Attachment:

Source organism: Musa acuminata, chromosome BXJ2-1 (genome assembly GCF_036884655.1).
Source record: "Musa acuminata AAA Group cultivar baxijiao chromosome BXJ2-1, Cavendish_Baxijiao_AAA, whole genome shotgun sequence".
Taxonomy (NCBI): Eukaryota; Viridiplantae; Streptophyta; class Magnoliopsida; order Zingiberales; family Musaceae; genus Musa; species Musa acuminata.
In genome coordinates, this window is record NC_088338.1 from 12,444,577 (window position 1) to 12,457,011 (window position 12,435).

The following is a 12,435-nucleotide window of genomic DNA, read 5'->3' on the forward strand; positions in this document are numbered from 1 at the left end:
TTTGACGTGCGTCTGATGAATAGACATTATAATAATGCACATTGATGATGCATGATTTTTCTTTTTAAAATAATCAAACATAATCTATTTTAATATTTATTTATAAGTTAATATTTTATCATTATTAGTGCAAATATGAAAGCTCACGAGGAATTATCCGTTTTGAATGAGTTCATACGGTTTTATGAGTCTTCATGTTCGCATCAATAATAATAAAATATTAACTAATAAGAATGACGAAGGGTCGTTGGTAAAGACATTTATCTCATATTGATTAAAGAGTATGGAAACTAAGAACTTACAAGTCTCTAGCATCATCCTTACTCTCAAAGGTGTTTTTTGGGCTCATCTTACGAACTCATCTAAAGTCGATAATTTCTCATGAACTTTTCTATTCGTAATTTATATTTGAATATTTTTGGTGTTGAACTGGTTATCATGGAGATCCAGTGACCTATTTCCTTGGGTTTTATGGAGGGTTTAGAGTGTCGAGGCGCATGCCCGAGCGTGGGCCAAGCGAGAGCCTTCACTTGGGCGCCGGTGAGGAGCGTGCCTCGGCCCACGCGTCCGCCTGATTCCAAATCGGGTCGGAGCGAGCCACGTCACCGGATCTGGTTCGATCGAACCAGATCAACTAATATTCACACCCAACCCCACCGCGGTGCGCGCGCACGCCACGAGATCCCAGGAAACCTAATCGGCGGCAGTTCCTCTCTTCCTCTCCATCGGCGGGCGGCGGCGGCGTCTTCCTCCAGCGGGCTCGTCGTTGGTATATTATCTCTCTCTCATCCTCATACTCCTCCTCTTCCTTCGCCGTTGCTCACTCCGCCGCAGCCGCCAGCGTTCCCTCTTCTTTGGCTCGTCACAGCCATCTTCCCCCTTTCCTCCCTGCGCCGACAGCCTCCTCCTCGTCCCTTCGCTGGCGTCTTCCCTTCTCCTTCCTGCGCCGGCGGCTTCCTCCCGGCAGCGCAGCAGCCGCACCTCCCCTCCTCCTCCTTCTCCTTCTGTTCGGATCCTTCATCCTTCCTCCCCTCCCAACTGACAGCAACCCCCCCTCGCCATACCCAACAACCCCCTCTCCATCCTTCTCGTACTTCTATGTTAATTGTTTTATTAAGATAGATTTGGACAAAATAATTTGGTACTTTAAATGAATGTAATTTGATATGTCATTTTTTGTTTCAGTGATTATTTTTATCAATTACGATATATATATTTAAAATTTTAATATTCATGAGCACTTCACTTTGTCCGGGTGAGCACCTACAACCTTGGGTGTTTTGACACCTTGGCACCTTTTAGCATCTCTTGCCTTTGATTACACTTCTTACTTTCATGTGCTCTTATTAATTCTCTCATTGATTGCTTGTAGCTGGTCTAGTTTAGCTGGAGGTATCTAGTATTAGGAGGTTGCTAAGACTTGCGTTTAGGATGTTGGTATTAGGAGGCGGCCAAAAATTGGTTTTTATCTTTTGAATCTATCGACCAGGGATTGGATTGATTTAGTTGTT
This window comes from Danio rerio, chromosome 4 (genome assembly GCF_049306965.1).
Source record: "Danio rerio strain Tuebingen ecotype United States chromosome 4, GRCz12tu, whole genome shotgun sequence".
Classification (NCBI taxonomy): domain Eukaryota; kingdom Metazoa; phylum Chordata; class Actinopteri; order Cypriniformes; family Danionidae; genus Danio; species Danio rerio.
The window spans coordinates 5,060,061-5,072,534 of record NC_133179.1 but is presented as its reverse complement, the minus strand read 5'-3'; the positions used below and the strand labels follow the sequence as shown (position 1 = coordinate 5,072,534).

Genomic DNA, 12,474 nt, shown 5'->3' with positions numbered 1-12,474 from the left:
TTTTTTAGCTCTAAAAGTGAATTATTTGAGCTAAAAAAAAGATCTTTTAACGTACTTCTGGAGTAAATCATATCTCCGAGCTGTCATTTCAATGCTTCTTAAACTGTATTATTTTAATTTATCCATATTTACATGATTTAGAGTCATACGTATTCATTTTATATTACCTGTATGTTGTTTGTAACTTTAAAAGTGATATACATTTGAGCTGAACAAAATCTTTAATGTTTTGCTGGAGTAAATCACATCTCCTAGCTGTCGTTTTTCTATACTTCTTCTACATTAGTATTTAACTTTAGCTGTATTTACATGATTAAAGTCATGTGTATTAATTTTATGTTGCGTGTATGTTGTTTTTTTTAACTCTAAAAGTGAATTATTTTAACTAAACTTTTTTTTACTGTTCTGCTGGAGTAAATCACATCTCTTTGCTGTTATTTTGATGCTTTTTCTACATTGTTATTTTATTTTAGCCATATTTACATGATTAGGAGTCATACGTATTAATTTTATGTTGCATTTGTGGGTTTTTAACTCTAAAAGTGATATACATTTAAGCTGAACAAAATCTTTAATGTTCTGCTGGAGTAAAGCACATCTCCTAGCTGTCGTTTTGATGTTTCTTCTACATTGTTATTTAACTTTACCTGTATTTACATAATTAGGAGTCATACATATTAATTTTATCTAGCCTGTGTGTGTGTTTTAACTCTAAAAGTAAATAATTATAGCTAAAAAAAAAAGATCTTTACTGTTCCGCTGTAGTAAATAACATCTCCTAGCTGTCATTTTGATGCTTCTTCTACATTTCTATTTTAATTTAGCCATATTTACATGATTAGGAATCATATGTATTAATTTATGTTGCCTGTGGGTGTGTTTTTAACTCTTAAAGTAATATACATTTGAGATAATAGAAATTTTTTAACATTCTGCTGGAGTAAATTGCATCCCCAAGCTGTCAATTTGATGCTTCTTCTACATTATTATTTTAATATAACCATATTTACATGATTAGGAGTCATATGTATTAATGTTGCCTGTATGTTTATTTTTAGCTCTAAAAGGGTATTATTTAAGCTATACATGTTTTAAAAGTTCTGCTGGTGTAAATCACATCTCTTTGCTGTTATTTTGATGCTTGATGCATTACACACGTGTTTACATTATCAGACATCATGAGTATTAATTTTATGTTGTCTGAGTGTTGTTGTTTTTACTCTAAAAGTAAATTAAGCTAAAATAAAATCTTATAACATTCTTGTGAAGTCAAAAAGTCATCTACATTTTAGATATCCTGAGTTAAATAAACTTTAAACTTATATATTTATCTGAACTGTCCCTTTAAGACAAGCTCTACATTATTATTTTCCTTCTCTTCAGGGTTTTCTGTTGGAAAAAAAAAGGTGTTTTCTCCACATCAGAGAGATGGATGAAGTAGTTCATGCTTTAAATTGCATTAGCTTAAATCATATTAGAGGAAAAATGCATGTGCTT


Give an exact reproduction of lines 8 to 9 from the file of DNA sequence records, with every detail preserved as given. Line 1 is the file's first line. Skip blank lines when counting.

Source record: "Danio rerio strain Tuebingen ecotype United States chromosome 4, GRCz12tu, whole genome shotgun sequence".
Classification (NCBI taxonomy): domain Eukaryota; kingdom Metazoa; phylum Chordata; class Actinopteri; order Cypriniformes; family Danionidae; genus Danio; species Danio rerio.